A chemotherapy drug may be helping breast cancer spread to the lungs.
That’s the surprising finding of researchers from The Ohio State University, who used a mouse model to discover that paclitaxel both allows breast cancer cells to escape from a tumor and simultaneously makes the lungs a more susceptible place for the cancer cells to take hold.
The study, published in the journal Proceedings of the National Academy of Sciences, is supported by another study, conducted at the Albert Einstein College of Medicine and published in Science Translational Medicine, which revealed a similar result using imaging techniques to observe the tumors in mice.
“That chemotherapy can paradoxically promote cancer progression is an emerging revelation in cancer research. However, a molecular-level understanding of this devastating effect is not clear,” Tsonwin Hai, the study’s senior author and a professor of biological chemistry and pharmacology, said in a statement.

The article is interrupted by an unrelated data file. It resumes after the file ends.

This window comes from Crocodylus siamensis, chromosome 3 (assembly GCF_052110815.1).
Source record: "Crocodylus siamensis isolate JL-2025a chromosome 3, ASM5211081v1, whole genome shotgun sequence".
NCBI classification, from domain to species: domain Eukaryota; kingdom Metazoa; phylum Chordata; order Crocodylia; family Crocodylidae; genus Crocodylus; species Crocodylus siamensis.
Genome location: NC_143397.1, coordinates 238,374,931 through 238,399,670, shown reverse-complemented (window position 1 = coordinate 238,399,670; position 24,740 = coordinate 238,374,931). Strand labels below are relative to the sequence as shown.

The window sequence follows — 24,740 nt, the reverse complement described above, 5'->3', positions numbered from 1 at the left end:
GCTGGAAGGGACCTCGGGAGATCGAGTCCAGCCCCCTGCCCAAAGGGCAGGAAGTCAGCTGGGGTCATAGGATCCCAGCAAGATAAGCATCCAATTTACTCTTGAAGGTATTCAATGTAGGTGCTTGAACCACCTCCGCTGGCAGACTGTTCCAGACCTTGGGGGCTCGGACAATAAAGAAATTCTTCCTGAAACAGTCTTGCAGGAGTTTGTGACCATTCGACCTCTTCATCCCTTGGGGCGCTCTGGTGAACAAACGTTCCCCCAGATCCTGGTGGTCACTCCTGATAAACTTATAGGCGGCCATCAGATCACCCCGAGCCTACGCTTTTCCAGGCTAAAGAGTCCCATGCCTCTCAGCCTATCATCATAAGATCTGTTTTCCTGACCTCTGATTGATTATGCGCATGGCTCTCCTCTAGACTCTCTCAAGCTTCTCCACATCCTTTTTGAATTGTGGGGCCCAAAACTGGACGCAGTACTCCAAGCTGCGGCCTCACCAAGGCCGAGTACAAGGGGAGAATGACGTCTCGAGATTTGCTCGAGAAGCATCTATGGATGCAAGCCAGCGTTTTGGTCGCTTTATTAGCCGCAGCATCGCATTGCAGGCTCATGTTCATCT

Hai warned in the statement that much more work is required before extrapolating the findings in mice to human cancer treatment.
Alanna McCatty is founder and CEO of McCatty Scholars, an organization that devises and implements financial literacy programs for students to combat the nationwide issue of the loss of educational opportunity due to the ramifications of burdensome student debt. At MedShadow, she reports on new findings and research on the side effects of prescription drugs. She is a graduate of Pace University.